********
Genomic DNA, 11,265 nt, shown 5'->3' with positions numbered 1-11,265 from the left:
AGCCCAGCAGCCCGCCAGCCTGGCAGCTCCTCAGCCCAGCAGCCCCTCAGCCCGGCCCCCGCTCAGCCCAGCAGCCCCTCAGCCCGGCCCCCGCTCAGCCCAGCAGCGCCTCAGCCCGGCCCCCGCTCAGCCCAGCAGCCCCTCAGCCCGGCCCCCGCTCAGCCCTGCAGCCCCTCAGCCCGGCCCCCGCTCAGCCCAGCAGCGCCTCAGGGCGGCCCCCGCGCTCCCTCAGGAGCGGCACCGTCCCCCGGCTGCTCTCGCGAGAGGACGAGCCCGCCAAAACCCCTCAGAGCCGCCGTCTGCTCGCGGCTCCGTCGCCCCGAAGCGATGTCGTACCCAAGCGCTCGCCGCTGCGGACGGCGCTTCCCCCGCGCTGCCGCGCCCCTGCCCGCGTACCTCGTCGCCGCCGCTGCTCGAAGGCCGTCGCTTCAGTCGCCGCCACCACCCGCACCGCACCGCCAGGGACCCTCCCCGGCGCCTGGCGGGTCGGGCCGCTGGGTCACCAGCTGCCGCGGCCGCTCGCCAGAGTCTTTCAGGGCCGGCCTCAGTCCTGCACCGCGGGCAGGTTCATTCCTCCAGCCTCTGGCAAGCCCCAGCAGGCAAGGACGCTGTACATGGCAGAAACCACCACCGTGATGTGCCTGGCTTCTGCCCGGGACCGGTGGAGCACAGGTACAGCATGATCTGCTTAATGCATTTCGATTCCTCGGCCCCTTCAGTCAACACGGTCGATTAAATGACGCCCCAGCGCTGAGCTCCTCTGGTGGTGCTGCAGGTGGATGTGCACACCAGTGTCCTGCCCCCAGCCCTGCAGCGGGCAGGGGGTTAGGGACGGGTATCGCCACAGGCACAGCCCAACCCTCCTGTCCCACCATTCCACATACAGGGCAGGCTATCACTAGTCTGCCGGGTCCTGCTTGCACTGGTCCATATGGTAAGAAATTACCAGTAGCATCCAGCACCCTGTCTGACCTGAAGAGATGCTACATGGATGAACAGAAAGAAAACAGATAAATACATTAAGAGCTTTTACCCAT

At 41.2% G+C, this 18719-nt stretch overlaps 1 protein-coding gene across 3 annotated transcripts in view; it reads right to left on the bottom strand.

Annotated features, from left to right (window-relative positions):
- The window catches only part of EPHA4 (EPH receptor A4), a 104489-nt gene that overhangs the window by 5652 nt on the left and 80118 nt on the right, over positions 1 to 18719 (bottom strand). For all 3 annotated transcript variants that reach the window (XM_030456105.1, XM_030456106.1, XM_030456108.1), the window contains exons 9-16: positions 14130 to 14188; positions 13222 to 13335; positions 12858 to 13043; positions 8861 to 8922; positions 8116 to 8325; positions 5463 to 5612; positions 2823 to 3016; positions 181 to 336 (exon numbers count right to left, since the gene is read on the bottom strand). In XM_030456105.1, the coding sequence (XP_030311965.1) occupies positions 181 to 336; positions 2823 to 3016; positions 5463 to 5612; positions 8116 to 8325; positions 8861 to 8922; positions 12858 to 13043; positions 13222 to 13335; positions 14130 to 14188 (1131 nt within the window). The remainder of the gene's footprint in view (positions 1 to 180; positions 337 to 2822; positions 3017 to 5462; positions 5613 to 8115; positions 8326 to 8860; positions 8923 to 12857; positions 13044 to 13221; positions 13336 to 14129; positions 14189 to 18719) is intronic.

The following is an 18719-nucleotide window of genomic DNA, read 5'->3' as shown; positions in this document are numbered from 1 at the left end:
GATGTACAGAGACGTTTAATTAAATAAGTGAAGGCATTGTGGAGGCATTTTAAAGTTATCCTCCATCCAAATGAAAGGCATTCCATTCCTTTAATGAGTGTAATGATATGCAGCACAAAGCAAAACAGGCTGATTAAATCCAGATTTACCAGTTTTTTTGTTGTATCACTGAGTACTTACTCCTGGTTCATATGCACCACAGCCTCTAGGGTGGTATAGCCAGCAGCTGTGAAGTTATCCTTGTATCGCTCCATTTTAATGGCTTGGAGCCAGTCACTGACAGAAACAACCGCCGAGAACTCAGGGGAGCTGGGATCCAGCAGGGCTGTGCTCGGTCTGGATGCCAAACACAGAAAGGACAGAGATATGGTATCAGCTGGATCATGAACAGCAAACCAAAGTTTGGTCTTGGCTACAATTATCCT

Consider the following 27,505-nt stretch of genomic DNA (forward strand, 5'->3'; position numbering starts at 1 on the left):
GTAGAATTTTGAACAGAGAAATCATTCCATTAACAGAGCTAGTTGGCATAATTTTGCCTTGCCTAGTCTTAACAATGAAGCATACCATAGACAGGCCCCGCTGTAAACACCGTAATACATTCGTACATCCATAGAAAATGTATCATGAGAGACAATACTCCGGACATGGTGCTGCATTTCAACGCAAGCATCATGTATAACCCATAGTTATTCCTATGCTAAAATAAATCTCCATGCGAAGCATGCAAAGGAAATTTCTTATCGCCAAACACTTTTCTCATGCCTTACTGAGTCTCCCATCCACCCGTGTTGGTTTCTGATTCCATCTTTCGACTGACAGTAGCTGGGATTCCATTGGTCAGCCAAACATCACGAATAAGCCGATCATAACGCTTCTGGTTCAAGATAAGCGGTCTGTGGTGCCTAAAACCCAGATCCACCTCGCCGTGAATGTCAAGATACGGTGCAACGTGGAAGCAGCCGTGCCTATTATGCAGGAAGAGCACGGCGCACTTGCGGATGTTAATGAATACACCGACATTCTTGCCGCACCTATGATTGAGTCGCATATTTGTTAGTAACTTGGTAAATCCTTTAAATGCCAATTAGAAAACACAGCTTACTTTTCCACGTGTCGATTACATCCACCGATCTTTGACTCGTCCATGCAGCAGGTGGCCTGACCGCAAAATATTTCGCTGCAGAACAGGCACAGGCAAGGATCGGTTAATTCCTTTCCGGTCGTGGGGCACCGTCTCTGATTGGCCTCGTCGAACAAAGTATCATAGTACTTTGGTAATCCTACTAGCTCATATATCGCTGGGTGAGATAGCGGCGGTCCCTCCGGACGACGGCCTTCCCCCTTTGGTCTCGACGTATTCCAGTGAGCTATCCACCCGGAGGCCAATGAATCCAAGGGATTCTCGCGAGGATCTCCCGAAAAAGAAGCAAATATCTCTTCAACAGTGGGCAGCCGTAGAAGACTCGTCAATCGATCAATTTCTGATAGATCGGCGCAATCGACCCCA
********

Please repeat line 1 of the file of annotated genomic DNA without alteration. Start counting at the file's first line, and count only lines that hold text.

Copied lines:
Genomic DNA, 11,265 nt, shown 5'->3' with positions numbered 1-11,265 from the left: